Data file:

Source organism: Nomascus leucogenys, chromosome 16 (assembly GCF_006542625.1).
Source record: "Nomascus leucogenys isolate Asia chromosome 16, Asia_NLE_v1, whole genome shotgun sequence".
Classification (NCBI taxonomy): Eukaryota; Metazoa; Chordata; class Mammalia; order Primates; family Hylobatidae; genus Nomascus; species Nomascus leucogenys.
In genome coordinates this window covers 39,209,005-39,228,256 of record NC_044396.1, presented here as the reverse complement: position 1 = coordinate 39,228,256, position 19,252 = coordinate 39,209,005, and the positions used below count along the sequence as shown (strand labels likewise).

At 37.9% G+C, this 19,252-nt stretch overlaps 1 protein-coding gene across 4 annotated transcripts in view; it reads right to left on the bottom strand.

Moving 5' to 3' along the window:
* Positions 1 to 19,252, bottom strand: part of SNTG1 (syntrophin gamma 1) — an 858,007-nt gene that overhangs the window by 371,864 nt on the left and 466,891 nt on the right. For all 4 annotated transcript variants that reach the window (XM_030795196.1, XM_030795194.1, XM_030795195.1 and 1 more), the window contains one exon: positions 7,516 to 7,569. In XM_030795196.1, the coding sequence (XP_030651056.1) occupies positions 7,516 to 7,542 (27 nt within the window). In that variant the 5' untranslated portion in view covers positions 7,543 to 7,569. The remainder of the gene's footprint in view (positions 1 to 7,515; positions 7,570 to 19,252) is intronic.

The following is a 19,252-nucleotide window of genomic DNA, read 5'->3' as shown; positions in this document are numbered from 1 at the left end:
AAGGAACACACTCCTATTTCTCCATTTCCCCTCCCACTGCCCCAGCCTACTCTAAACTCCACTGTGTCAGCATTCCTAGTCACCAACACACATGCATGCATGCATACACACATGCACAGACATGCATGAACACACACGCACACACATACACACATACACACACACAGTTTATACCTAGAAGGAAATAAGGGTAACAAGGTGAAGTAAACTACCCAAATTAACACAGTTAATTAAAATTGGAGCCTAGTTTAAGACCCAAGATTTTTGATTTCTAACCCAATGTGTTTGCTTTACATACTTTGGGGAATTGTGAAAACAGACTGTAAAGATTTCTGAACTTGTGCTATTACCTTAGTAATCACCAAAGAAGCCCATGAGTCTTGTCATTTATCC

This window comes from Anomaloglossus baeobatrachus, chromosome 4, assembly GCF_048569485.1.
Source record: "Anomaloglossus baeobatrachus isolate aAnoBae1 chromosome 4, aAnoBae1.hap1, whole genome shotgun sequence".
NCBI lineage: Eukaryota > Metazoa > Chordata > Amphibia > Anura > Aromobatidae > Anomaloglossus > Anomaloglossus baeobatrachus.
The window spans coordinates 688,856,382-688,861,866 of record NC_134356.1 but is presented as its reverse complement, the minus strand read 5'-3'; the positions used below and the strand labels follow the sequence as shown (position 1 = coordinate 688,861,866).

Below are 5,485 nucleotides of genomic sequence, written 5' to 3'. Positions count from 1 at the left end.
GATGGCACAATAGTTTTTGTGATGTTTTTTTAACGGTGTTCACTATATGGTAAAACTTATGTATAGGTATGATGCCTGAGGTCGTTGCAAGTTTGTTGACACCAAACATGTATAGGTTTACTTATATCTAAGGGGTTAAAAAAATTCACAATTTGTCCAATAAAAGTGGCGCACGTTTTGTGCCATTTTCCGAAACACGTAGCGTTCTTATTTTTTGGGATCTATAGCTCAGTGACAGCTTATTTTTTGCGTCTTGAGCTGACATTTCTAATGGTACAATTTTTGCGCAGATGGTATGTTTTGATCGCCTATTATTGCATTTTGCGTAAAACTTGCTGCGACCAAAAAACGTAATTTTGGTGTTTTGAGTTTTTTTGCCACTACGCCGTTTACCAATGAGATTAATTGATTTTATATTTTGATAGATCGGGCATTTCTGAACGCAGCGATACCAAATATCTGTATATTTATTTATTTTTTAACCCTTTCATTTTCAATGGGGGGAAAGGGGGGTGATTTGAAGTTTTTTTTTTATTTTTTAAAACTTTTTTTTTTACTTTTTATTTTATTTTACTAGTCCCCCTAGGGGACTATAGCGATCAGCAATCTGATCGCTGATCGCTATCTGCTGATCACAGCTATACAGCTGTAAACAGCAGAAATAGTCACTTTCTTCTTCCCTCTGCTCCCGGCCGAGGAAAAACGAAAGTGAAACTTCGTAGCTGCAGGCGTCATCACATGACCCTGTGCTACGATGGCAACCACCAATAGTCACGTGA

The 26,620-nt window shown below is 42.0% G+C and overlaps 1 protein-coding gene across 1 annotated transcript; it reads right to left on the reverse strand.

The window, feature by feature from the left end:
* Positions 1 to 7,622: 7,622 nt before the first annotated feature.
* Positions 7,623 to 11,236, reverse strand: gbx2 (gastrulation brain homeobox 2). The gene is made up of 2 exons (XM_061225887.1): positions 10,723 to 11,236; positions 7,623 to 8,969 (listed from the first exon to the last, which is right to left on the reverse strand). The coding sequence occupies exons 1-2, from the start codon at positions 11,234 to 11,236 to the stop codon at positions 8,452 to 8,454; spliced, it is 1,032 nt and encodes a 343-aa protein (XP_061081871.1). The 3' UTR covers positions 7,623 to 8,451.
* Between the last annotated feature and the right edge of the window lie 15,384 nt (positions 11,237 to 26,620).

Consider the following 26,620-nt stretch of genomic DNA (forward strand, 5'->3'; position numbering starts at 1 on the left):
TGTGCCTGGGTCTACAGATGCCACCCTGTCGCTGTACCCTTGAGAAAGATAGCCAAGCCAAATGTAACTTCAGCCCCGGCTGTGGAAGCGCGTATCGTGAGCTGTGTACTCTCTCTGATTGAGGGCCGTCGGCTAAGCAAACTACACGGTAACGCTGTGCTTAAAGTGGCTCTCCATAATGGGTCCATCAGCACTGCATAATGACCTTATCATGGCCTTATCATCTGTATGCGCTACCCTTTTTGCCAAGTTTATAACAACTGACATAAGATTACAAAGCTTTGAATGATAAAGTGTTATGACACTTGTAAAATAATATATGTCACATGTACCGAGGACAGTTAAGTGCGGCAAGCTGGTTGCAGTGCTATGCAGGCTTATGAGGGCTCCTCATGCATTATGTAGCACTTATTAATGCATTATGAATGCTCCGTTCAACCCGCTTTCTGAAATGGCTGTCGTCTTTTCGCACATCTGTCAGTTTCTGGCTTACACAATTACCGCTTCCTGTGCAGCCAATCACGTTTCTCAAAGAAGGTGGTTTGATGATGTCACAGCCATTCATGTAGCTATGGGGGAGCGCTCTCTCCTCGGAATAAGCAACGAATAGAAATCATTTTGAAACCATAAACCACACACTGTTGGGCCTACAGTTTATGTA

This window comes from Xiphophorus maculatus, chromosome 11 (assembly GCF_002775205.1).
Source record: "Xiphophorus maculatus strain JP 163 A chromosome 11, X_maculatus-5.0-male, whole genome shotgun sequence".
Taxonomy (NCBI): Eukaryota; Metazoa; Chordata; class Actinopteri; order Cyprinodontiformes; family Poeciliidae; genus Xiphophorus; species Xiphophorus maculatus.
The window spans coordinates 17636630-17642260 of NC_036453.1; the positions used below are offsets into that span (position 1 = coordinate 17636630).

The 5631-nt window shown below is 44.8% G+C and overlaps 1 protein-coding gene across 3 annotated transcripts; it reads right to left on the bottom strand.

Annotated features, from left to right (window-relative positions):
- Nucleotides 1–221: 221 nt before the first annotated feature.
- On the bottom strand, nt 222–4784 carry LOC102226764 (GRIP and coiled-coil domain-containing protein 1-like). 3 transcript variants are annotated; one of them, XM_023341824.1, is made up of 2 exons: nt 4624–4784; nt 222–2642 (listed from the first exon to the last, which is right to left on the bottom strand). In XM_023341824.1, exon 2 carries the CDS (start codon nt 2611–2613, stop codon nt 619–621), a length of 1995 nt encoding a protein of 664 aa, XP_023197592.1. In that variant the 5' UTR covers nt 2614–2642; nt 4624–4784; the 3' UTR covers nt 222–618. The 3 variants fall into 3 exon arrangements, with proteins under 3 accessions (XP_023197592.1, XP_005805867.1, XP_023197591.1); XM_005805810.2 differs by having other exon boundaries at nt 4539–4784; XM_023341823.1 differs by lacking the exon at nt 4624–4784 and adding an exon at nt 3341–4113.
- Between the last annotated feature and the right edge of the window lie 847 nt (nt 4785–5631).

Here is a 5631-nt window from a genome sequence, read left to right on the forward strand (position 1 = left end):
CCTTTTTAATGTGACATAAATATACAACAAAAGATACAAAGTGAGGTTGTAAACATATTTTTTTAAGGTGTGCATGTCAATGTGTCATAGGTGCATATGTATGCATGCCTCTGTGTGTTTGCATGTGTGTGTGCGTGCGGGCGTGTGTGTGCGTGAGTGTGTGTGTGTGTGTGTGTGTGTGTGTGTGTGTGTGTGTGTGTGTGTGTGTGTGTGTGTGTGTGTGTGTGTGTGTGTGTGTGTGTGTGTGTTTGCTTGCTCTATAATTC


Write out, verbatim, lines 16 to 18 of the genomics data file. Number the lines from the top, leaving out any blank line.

The 26,620-nt window shown below is 42.0% G+C and overlaps 1 protein-coding gene across 1 annotated transcript; it reads right to left on the reverse strand.

The window, feature by feature from the left end:
* Positions 1 to 7,622: 7,622 nt before the first annotated feature.